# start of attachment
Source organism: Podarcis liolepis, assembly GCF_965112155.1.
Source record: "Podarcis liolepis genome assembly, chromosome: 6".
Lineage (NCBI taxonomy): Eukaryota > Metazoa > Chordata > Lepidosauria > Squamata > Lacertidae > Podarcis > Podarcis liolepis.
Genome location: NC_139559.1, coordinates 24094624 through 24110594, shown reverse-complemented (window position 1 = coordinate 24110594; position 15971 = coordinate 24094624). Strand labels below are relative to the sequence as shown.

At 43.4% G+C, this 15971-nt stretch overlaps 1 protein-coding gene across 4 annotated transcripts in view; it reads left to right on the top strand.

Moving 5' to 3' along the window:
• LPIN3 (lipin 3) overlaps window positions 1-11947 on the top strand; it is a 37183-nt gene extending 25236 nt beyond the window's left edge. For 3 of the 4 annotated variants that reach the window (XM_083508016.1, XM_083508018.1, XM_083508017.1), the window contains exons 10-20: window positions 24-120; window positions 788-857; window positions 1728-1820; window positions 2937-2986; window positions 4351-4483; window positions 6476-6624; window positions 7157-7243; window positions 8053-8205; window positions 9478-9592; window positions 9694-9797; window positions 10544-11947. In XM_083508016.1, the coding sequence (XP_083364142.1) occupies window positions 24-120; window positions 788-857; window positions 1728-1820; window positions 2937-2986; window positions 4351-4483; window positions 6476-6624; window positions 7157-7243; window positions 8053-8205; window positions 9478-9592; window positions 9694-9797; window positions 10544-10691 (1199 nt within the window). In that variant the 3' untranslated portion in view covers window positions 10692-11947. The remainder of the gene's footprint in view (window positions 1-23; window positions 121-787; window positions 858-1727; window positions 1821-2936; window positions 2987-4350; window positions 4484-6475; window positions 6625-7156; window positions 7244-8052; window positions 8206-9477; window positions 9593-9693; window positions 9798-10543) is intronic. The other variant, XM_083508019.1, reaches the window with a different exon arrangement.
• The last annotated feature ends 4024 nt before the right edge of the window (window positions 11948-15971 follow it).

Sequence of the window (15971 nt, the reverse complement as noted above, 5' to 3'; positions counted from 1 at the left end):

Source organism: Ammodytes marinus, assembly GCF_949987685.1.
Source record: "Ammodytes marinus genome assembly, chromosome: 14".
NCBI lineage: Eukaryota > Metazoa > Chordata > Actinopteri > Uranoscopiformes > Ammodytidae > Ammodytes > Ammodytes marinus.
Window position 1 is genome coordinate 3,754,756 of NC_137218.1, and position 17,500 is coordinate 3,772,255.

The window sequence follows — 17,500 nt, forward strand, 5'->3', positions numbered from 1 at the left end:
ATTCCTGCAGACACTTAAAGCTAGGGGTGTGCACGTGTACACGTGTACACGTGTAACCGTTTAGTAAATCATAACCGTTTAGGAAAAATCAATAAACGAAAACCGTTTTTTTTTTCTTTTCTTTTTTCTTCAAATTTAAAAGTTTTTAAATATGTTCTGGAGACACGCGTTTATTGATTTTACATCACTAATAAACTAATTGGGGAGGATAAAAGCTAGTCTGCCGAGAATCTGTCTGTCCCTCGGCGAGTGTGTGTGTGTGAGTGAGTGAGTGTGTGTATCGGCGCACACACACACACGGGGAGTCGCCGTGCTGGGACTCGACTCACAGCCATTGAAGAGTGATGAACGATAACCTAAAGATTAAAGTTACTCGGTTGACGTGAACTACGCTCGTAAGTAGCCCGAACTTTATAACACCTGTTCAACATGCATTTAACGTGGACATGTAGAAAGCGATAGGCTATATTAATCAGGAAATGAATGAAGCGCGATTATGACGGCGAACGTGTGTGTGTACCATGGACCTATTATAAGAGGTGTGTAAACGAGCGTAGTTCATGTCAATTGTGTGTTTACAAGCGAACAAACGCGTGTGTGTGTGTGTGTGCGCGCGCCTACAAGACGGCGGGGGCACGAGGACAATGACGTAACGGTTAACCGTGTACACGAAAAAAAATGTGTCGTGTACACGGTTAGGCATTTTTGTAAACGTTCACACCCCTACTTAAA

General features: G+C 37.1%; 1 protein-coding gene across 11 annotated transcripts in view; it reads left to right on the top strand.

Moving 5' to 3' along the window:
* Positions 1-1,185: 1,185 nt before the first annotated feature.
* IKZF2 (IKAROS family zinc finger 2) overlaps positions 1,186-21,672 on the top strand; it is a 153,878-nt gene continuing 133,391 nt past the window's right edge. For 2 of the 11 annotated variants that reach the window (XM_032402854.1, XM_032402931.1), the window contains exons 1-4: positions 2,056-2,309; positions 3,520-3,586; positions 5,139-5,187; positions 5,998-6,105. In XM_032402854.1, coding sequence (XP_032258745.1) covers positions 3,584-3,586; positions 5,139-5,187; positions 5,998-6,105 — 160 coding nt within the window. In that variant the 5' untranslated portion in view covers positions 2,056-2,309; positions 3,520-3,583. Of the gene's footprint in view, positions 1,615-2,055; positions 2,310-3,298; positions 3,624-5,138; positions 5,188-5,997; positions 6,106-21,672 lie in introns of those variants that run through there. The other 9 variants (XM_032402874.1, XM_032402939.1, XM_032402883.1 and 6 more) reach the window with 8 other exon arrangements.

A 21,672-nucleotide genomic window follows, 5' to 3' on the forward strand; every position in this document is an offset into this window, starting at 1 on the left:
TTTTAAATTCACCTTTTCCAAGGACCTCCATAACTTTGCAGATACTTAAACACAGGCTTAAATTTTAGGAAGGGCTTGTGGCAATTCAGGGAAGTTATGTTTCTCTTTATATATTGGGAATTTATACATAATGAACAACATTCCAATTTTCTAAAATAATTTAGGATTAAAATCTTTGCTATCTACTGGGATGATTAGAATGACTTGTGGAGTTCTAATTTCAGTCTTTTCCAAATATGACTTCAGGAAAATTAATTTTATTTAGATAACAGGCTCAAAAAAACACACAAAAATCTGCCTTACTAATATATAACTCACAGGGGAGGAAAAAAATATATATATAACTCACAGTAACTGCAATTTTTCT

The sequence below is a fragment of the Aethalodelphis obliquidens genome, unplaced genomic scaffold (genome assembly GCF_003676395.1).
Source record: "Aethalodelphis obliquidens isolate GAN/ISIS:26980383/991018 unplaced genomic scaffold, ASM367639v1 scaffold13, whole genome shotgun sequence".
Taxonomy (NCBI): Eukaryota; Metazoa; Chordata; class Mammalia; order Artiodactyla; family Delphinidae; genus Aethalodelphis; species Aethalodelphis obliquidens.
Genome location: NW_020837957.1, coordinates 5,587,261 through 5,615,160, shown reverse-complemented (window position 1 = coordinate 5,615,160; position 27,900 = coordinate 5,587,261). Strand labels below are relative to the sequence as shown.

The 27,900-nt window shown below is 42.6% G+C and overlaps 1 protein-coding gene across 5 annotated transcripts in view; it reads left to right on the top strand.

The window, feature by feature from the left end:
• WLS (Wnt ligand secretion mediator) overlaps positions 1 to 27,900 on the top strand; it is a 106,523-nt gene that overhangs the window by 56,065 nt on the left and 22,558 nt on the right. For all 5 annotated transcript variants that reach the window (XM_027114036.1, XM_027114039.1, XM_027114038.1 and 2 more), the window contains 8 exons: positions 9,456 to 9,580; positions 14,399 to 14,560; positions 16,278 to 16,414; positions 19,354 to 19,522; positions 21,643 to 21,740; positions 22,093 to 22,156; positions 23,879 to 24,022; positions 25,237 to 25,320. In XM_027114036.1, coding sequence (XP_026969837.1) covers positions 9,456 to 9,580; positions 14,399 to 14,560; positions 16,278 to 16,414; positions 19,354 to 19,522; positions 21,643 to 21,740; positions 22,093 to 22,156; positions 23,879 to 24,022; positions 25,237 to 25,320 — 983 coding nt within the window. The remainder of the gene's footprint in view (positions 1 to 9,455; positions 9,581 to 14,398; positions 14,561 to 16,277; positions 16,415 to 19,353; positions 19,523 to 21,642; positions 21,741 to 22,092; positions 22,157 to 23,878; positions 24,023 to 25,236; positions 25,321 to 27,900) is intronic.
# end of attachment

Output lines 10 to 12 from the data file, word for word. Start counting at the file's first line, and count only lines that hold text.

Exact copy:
Source organism: Ammodytes marinus, assembly GCF_949987685.1.
Source record: "Ammodytes marinus genome assembly, chromosome: 14".
NCBI lineage: Eukaryota > Metazoa > Chordata > Actinopteri > Uranoscopiformes > Ammodytidae > Ammodytes > Ammodytes marinus.